Conversation with Crop and Bleed: An Information Studies Reader editors, Sean Pessin and Rob Montoya with Kate Edelson

This is the next installment of our Author Interview Series with Library Students where prospective information professionals meet with authors to discuss the research process and engage in a deep dive on important topics of the field from concept to publication. 

Conversation with Crop and Bleed: An Information Studies Reader editors, Sean Pessin and Rob Montoya with Kate Edelson

This interview was conducted by Kate Edelson, a dual degree student in Costume Studies at New York University and Library and Information Science at Long Island University.

Sean Pessin and Rob Montoya’s excitement for their upcoming project Crop and Bleed: An Information Studies Reader on New Boundaries in Critical Print and Visual Culture is palpable. These editors unite their diverse backgrounds and interests in visual and print culture to create a series that has broad cross discipline appeal and speaks to gaps they saw in the discourse. Sean comes from the work of small press publishing and Rob from the academic publishing sphere but both are interested in exploring ideas about how print and visual culture intersect with non-traditional perspectives.

Rob says the purpose of the series is to think about “critical theories, broadly conceived, post-colonial theories, we think about feminist theories, critical race theory, by and large theories that interrogate kind of power structures.” The reader is still in development anticipated for release in the Spring of 2023 and is expected to include pieces by practicing book artists, publishers, people thinking more broadly about how text is collected into books, and those looking at non-western book collecting tradition. Sean remarks that “the idea is that there is something for everyone, and everyone in our instance is people who are studying in the field and may not have found anything anywhere else.”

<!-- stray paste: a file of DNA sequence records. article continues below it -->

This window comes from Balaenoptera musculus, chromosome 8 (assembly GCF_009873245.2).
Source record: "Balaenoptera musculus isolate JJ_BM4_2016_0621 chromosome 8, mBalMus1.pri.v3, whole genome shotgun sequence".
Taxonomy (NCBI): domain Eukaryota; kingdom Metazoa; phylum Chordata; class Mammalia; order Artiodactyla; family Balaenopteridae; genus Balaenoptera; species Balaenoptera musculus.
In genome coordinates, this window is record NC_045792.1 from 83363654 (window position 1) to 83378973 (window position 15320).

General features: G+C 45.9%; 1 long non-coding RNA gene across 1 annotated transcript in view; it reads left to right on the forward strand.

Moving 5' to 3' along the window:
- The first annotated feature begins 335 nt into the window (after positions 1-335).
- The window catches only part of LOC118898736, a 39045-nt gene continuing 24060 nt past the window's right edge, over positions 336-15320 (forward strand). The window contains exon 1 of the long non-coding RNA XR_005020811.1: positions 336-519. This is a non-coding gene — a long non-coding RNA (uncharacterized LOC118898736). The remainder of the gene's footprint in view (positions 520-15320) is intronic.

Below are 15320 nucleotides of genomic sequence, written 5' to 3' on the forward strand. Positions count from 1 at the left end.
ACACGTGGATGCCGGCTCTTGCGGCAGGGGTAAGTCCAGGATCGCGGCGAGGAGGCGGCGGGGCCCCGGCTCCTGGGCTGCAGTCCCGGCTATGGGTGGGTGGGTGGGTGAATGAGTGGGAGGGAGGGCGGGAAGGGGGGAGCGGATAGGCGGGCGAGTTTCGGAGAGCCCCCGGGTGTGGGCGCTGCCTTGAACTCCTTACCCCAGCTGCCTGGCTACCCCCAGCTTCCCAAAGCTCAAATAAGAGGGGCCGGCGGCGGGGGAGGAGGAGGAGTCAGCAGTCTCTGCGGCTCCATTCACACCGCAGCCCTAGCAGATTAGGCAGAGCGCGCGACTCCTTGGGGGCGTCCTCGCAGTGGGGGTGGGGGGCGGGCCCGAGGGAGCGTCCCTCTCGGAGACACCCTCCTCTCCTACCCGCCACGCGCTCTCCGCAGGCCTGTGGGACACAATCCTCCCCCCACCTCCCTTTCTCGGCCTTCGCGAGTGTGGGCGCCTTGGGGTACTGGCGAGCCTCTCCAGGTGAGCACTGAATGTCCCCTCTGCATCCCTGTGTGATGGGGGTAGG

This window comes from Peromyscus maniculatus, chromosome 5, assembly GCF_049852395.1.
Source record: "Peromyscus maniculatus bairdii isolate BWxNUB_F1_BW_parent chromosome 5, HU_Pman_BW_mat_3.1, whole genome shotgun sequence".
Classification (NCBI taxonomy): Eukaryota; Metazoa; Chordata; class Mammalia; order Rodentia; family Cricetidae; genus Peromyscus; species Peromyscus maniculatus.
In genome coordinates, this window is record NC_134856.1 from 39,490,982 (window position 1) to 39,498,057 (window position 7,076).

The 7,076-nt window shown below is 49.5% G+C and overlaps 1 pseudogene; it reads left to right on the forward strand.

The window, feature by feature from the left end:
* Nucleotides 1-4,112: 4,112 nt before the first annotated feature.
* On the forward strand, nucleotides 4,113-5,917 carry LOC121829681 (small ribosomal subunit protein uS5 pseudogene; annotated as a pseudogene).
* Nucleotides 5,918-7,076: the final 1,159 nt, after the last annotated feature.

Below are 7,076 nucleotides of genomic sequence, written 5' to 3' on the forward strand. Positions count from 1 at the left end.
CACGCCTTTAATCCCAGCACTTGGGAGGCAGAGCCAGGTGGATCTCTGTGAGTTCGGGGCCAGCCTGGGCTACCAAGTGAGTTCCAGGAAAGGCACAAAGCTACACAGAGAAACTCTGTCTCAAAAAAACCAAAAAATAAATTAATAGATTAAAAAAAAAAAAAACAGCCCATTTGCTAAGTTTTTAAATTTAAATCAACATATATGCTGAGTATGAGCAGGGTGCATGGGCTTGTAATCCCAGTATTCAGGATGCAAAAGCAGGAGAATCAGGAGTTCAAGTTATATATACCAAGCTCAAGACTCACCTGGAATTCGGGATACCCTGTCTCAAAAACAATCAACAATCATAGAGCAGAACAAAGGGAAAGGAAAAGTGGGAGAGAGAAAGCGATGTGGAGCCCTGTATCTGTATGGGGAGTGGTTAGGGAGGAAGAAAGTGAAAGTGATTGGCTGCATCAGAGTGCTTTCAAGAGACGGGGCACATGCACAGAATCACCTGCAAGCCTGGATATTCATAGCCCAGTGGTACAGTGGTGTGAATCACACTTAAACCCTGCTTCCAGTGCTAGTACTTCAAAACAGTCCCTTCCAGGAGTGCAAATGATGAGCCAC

Rob echoes this sense of exploration into alternative perspectives. When asked about the intended audience he remarked “Gosh! That’s a tough question actually. The intended audience is anybody who might pick it up and find it interesting.” That isn’t to say that they haven’t thought deeply about the scope, but that they both see the appeal as being beyond librarians and media studies scholars. This includes those that come from interdisciplinary fields like artists working in print mediums, either paper or digital, or people interested in book or publishing history.

This series is still a work in progress and Rob and Sean are passionate about where it’s headed. Sean remarked that “there are some pieces that [he] can’t wait to see the final copy of.” This project is a labor of love for the two who get to explore concepts that they see as missing from the discourse and hope to provide a space to examine these concepts. Sean goes on to say, “so in small press, one of the things that we always say is that you kind of selfishly make books that you want to read and then you hope that there’s an audience for them. That’s kind of what’s driven us a little bit. Making a book that shows or reveals things in the field that I was looking for and wasn’t finding elsewhere.”

When asked what else they want people to know Sean says, “I guess the first thing would be, Send Rob your manuscripts, please.” To which Rob echoes “the more interesting, the more fringe, the more strange, and even experimental the better. You know, it should be a space where we should push the boundaries of print, culture and the research studies and all the millions of things you can put under the umbrella of that.”